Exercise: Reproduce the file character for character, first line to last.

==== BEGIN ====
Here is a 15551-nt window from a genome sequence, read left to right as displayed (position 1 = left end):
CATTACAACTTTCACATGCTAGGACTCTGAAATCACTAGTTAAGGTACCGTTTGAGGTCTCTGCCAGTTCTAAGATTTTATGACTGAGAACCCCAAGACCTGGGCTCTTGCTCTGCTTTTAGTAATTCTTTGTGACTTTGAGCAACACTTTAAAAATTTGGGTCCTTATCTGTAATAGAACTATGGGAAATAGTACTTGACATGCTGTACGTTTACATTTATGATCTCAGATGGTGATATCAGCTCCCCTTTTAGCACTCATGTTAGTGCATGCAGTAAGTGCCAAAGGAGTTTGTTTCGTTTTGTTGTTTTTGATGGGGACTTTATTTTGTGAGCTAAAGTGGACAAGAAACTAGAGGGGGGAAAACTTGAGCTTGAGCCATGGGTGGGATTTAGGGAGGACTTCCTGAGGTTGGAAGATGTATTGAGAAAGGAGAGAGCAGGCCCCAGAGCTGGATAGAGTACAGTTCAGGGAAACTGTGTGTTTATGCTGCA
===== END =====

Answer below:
Here is a 15551-nt window from a genome sequence, read left to right as displayed (position 1 = left end):
CATTACAACTTTCACATGCTAGGACTCTGAAATCACTAGTTAAGGTACCGTTTGAGGTCTCTGCCAGTTCTAAGATTTTATGACTGAGAACCCCAAGACCTGGGCTCTTGCTCTGCTTTTAGTAATTCTTTGTGACTTTGAGCAACACTTTAAAAATTTGGGTCCTTATCTGTAATAGAACTATGGGAAATAGTACTTGACATGCTGTACGTTTACATTTATGATCTCAGATGGTGATATCAGCTCCCCTTTTAGCACTCATGTTAGTGCATGCAGTAAGTGCCAAAGGAGTTTGTTTCGTTTTGTTGTTTTTGATGGGGACTTTATTTTGTGAGCTAAAGTGGACAAGAAACTAGAGGGGGGAAAACTTGAGCTTGAGCCATGGGTGGGATTTAGGGAGGACTTCCTGAGGTTGGAAGATGTATTGAGAAAGGAGAGAGCAGGCCCCAGAGCTGGATAGAGTACAGTTCAGGGAAACTGTGTGTTTATGCTGCA